Here we are in Ballynure, once again the site of an ancient Irish Catholic community and once again all evidence of such has been obliterated, it is known however that the ruins of an old Protestant church in the cemetery was the original site of the Catholic Church which was desecrated and obliterated in the 1600's, and its parishioners scattered or massacred by invading foreign armies.
A plaque has been placed on the old ruins of the Protestant church recalling that Jonathon Swift preached there... no reference is made to the Irish Catholic link or the persecution of the local people in those dark far off days. History has been air brushed as effectively and as thoroughly as any trace of the ethnic cleansing there in the 1600's era.
All over the countryside around Ballynure there is much evidence of an early strong Irish Catholic presence, there are raths, cairns and there was even a Holy Well at Toberdowny, where in living memory rags could be seen hanging from a Fairy Thorn (just as at Cranfield), these rags were hung as 'prayers' by people hoping for devine intercession to remove an illness from themselves or a loved one. Ancient standing stones are plentiful throughout the area. Very often relics such as ancient spears, coins and bugles were uncovered throughout the area.
The area was 'planted', mostly with Presbyterians from Scotland, people who themselves, like the Irish Catholic, who were being persecuted for their religious beliefs and rose in 1798 as Irish Republicans to remove the yoke of oppression, England, from their backs, the English Army burned the village to the ground. In the Ballynure Presbyterian Church above the Irish Republican William Orr's body on its way for burial at Templepatrick was waked, he had been hanged at Carrickfergus a year earlier, 1797, accused of administrating the oath of the United Irishmen to others. Brave William Orr's story can be read elsewhere on this site.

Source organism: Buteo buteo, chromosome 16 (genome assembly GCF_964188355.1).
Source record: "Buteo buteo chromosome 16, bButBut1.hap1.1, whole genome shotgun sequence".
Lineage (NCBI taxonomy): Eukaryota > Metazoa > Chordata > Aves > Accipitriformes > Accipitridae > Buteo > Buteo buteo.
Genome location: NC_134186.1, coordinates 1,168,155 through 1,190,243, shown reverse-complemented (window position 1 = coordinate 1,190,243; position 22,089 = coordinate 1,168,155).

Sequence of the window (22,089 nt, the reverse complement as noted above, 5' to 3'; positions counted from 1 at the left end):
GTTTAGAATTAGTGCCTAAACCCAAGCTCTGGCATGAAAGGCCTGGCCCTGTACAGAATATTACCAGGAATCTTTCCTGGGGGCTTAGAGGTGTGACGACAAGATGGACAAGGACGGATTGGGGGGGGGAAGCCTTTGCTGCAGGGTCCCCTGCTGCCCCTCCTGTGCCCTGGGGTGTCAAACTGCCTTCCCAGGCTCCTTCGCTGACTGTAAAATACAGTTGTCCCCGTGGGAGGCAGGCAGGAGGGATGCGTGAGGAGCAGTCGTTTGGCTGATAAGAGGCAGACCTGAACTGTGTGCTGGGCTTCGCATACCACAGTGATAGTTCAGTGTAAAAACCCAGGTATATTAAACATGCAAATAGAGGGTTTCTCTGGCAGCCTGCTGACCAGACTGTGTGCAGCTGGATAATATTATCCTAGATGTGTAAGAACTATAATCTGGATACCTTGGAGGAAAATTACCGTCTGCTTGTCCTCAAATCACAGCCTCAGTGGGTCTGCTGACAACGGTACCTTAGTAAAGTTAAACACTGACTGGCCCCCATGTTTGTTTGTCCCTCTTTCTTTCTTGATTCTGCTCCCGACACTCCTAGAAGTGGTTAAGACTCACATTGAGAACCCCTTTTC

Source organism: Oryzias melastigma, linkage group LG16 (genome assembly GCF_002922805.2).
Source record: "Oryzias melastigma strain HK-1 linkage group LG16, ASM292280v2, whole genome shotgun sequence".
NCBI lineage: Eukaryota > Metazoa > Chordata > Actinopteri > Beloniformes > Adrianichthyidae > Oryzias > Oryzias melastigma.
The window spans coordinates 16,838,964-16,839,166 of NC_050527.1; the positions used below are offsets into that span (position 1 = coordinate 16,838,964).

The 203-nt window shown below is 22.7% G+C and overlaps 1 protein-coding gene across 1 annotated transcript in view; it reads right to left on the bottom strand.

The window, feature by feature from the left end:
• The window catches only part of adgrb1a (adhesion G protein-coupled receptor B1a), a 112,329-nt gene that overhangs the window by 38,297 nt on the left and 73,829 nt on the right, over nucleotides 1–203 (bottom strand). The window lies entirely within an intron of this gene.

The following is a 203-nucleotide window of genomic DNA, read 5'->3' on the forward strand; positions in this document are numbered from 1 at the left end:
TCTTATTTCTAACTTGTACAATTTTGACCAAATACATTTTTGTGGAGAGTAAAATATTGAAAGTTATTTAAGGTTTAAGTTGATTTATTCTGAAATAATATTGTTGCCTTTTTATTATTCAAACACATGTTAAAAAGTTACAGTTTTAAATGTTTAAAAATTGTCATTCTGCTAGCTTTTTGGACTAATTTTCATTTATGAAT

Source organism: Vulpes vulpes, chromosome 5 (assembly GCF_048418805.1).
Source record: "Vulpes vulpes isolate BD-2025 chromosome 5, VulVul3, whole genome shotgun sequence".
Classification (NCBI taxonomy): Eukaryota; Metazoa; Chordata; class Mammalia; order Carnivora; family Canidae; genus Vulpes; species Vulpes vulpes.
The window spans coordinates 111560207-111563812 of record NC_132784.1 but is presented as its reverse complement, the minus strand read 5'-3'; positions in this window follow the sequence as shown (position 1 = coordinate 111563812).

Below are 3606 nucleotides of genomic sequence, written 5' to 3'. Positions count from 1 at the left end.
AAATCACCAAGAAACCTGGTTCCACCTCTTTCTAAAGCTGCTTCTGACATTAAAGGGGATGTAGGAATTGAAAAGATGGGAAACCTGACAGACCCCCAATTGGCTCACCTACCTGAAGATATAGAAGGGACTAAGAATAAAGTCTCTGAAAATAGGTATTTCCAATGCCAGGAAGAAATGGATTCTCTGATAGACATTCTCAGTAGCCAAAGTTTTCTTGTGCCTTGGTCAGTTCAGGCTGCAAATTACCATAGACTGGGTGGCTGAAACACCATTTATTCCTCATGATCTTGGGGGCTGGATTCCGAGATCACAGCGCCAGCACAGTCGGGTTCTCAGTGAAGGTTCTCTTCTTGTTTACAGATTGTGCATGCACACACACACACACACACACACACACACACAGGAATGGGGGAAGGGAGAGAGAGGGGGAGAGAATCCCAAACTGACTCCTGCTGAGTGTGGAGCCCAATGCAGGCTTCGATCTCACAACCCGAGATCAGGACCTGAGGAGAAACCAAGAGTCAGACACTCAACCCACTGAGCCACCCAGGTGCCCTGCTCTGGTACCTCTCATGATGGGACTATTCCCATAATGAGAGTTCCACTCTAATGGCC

My grandson Sean pointing at the slots for muskets at the old Ballynure Cemetery Watch House, this would harken back to the days of the Body Snatchers or Ressurrectionists as they were sometimes called . Family friends and relatives would take turns to stay in the watch house armed with muskets to guard the corpse of their loved one for some days and when the body was decomposed enough to render it useless to the body snatchers they would then bury in in the already prepared grave.
Surnames in Churchyard
The following are amongst the surnames of families who bury and have vaults, tombs and head stones in Ballynure churchyard; Anderson, Boyd, Beatty, Barkley, Barklie, Bell, Barklimore, Beggs, Birnie, Creary, Curdy, McCurdy, Clements, Crom, McCrom. Campbell, Conaghy. McConaghy, Conky, McConky, Dobbs, Dorman. Forsyth, Fulton, Fullerton, Gorman, Gordon. Hill. Hetherington. Hay. Huston, Houston. Hunter, Hagan, Ilwaine, Mcllwaine. Junkin, Kirk, Lennon, Lorirner. Love. Macomb, Millen, McMillen, Misskimin, Morrow, Macky. Murdock, Mayne.Park, Porteis, Robinson. Rogers, Stewart. Shan non, Shannor, McShannor, Sparrowhawk. Stephenson, Stevenson, Wiley. Wylie, Whiteford, Woodside, Watson. Wilson, Weir.
The oldest legible stone in the graveyard is 1717. and the greatest age of persons on any of them 92 years. Tombs and headstones are numerous and many of them tastefully cut. Letters and head stones of the whin kind are more numerous here than in many other graveyards. There are 3 vaults in the place. one of which belongs to the Dobbs family, one to the Ellis family and the third erected by the parish for a safe depository for bodies lying there a number of days previous to interment, a plan lately adopted against resurrections taking up or carrying off the bodies in a fresh state. These vaults are of stone and lime work. The graveyard is tolerably large, enclosed by a quickset fence and sheltered by forest trees and an iron gate to the entrance. It is situationed on an elevated ground adjoining a mill-dam and river.